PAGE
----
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An exploration of the effects of clinical negligence litigation on the practice of midwives in England: A phenomenological study.
Midwifery. 2016 Feb; 33:55-63.M

Abstract

OBJECTIVE

to explore how midwives׳ personal involvement in clinical negligence litigation affects their midwifery practice.

DESIGN

descriptive phenomenological study using semi-structured interviews.

SETTING

in 2006-2007 in-depth interviews were conducted in participants׳ homes or at their place of work and focused on participants׳ experience of litigation. Participants were recruited from various regions of England.

PARTICIPANTS

22 National Health Service (NHS) midwives who had been alleged negligent.

FINDINGS

clinical practice affected was an increase in documentation, fear of practising outside clinical guidelines and electronic fetal monitoring of women at low obstetric risk; these changes were not widespread. Changes in practice were sometimes perceived negatively and sometimes positively. Forming a good relationship with childbearing women was judged to promote effective midwifery care but litigation had affected the ability of a minority of midwives to advocate for women if this relationship had not been established. Litigation could result in loss of confidence leading to self-doubt, isolation, increased readiness to seek medical assistance and avoidance of working in the labour ward, perceived as an area with a high risk of litigation. A blame culture in the NHS was perceived by several midwives. In contrast an open non-punitive culture resulted in midwives readily reporting mistakes to risk managers. Litigation lowered midwifery morale and damaged professional reputations, particularly when reported in the newspapers. Some midwives expressed thoughts of leaving midwifery or taking time off work because of litigation but only one was actively seeking other employment, another took sick leave and one had left midwifery and returned to nursing.

KEY CONCLUSIONS

litigation can have a negative effect on midwives׳ clinical practice and morale and fosters a culture of blame within the NHS.

IMPLICATIONS FOR PRACTICE

education regarding appropriate documentation, use or non-use of electronic fetal monitoring and the legal status of clinical guidelines will enable midwives to respond proportionately to the threat of litigation. A culture of openness and sharing the problem when adverse events occur would help to extinguish the current blame culture in the National Health Service. Litigation must be recognised by management as capable of inducing loss of confidence and reluctance to work in the labour ward. Promoting teamwork will help support these midwives. The potential for litigation in maternity care could affect retention of the midwifery workforce.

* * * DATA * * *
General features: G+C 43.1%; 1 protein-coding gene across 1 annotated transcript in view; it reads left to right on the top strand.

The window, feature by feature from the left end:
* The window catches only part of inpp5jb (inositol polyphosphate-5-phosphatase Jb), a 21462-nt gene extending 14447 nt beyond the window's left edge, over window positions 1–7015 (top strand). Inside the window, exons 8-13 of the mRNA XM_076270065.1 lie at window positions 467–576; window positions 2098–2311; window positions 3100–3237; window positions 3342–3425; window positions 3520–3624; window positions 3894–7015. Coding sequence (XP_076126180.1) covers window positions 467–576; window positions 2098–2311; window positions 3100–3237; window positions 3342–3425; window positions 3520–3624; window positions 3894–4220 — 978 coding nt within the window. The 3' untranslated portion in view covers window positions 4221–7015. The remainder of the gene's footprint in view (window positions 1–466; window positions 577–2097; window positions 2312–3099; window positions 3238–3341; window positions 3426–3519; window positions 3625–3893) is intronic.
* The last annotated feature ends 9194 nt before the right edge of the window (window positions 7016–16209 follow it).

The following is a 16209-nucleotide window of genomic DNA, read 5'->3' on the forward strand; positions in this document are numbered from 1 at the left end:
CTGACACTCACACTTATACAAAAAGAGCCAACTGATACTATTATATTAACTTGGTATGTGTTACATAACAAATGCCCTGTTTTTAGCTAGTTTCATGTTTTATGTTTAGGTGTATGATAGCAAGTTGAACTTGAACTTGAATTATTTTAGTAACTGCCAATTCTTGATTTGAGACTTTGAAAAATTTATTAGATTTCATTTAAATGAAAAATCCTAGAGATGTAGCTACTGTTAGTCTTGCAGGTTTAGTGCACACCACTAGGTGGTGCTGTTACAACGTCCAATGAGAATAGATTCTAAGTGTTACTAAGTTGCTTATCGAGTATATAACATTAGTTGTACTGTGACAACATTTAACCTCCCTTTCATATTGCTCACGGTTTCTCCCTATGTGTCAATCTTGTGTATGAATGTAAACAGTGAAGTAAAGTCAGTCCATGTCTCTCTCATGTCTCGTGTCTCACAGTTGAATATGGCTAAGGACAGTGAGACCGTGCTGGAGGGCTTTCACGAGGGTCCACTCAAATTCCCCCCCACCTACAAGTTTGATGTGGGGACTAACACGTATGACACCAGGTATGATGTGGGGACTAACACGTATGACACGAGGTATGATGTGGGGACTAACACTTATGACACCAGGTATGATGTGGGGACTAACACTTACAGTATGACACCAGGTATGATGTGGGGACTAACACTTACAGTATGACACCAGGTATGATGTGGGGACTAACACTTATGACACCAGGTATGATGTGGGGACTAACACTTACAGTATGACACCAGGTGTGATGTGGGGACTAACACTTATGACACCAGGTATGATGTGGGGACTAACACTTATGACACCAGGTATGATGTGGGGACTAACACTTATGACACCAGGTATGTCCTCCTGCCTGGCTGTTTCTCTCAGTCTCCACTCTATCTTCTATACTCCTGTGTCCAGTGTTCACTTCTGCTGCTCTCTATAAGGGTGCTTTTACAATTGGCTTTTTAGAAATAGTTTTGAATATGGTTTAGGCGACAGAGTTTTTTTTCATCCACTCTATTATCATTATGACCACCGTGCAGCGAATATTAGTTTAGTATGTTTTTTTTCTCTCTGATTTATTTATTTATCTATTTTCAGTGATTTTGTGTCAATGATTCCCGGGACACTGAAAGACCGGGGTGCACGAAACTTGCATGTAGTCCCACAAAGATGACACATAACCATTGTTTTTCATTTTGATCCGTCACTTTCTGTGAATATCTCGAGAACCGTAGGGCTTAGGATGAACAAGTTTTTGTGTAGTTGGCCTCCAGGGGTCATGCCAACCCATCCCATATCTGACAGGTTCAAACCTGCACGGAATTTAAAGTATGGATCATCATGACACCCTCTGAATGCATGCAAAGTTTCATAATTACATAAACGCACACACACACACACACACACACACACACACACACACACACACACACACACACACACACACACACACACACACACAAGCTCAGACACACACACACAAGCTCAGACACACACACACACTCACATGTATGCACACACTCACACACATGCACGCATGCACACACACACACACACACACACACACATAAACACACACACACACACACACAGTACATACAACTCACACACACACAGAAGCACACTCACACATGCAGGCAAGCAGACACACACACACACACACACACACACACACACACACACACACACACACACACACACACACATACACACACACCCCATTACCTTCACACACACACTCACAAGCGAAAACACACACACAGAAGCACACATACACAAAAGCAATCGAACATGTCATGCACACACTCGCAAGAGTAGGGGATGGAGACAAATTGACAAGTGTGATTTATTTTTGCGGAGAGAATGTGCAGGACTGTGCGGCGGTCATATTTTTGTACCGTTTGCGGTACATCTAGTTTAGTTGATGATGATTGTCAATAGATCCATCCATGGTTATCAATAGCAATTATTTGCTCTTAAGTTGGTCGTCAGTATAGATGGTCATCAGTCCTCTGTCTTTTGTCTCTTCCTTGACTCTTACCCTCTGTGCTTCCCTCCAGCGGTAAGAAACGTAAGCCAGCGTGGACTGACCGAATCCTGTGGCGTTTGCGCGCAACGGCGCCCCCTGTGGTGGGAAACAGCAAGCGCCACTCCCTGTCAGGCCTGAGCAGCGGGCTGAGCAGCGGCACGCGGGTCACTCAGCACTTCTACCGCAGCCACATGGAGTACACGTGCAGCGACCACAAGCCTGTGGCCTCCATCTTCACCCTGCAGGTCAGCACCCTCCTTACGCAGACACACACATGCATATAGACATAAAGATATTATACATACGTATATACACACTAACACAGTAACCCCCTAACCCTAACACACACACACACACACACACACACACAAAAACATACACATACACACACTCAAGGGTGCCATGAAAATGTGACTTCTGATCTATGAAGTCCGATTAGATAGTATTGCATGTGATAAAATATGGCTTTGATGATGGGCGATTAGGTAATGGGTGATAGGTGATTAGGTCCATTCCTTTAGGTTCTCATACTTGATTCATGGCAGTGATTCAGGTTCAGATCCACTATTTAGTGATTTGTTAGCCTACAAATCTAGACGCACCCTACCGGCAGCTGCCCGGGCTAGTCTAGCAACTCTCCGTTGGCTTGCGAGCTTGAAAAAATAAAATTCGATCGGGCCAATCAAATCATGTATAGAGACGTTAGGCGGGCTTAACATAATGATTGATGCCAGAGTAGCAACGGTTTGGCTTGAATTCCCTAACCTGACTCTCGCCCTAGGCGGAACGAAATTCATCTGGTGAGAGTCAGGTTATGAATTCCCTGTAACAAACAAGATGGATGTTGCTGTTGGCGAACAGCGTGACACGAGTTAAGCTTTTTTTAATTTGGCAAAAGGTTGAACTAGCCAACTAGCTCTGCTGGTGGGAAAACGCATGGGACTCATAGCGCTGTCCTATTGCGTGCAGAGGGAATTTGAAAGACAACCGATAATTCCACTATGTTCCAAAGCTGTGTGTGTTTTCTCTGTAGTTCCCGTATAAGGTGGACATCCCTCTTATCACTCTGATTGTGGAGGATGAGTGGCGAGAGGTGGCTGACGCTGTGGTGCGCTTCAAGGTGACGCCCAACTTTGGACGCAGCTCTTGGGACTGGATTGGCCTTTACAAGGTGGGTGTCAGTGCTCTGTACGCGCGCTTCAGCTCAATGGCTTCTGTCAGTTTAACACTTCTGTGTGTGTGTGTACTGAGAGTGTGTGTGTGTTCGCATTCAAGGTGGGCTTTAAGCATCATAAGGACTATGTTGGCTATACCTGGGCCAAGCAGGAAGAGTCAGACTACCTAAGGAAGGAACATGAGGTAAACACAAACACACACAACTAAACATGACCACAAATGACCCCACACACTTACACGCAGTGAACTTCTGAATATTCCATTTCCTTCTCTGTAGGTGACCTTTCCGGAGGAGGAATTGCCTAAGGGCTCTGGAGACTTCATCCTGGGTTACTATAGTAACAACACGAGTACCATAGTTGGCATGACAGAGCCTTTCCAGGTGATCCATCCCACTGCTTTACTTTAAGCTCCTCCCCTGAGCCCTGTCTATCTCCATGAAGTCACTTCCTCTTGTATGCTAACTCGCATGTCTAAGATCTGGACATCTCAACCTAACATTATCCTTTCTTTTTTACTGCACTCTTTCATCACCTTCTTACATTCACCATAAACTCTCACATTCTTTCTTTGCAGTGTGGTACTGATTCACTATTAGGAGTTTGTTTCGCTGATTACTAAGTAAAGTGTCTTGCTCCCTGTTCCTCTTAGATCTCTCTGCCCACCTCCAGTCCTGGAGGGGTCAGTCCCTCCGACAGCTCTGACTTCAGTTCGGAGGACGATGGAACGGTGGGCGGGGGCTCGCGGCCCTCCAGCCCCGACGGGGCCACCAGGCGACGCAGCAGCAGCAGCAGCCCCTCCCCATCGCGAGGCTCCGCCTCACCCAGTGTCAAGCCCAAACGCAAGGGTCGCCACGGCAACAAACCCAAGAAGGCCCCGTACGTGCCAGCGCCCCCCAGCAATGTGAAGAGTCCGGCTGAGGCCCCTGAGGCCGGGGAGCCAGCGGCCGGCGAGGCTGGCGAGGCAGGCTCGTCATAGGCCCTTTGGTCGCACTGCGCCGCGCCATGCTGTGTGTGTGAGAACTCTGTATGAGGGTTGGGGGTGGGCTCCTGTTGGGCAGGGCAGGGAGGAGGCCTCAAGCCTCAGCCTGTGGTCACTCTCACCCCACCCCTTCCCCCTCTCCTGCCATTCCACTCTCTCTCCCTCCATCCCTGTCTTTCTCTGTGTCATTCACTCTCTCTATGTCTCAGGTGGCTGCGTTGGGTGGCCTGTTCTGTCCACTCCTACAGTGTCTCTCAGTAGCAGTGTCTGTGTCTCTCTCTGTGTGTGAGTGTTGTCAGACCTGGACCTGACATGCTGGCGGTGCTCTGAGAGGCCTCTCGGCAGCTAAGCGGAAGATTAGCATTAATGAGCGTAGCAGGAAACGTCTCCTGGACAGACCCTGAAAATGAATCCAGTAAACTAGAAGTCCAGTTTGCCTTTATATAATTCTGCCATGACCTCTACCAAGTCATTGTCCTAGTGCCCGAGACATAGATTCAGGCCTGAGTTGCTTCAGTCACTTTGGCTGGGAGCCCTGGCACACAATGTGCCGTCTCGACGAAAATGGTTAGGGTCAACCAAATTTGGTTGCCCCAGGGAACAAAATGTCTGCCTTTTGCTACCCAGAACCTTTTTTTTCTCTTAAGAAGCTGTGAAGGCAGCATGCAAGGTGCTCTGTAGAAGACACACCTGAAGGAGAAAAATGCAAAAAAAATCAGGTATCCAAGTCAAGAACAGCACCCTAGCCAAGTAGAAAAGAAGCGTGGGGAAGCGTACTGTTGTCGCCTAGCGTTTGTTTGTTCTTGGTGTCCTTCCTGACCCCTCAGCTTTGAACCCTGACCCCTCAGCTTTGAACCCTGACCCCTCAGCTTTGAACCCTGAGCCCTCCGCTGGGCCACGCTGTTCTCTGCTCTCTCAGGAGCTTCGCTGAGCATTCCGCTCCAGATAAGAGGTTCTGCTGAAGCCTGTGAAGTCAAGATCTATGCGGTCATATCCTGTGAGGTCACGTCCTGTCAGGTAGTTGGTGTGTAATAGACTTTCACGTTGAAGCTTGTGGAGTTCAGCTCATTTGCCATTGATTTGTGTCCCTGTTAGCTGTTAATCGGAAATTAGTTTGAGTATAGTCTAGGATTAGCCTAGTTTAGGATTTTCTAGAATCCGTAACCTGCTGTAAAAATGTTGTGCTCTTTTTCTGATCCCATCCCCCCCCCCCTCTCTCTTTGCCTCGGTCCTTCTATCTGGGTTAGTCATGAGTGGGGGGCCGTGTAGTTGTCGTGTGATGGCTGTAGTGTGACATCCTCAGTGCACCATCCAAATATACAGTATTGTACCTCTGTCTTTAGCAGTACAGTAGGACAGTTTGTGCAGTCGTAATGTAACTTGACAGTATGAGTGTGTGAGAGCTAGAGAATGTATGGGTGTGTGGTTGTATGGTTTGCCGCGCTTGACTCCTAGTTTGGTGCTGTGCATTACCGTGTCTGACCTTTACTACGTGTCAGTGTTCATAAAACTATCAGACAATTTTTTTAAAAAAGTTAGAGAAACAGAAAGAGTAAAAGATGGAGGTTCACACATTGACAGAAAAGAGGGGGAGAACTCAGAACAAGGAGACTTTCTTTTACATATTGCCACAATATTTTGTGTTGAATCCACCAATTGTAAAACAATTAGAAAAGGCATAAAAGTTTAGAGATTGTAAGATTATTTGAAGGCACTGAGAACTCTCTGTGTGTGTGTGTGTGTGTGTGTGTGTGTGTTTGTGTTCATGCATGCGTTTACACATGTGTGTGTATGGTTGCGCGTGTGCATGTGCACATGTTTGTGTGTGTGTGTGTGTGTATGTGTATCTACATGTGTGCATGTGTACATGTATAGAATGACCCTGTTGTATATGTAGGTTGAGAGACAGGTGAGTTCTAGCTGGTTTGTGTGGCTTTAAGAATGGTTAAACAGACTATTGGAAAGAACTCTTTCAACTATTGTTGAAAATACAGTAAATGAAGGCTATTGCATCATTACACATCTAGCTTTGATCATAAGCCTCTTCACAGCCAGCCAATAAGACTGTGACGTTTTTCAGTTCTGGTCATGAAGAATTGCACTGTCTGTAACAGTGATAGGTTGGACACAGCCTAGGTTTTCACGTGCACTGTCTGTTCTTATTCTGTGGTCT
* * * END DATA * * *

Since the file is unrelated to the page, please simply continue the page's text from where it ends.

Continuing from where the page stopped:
Authors+Show Affiliations

University of Manchester, UK. Electronic address: j.robertson11@btinternet.com.University of Manchester, UK. Electronic address: ann.thomson@manchester.ac.uk.

Pub Type(s)

Journal Article
Research Support, Non-U.S. Gov't

Language

eng

PubMed ID

26527326

Citation

Robertson, Judith H., and Ann M. Thomson. "An Exploration of the Effects of Clinical Negligence Litigation On the Practice of Midwives in England: a Phenomenological Study." Midwifery, vol. 33, 2016, pp. 55-63.
Robertson JH, Thomson AM. An exploration of the effects of clinical negligence litigation on the practice of midwives in England: A phenomenological study. Midwifery. 2016;33:55-63.
Robertson, J. H., & Thomson, A. M. (2016). An exploration of the effects of clinical negligence litigation on the practice of midwives in England: A phenomenological study. Midwifery, 33, 55-63. https://doi.org/10.1016/j.midw.2015.10.005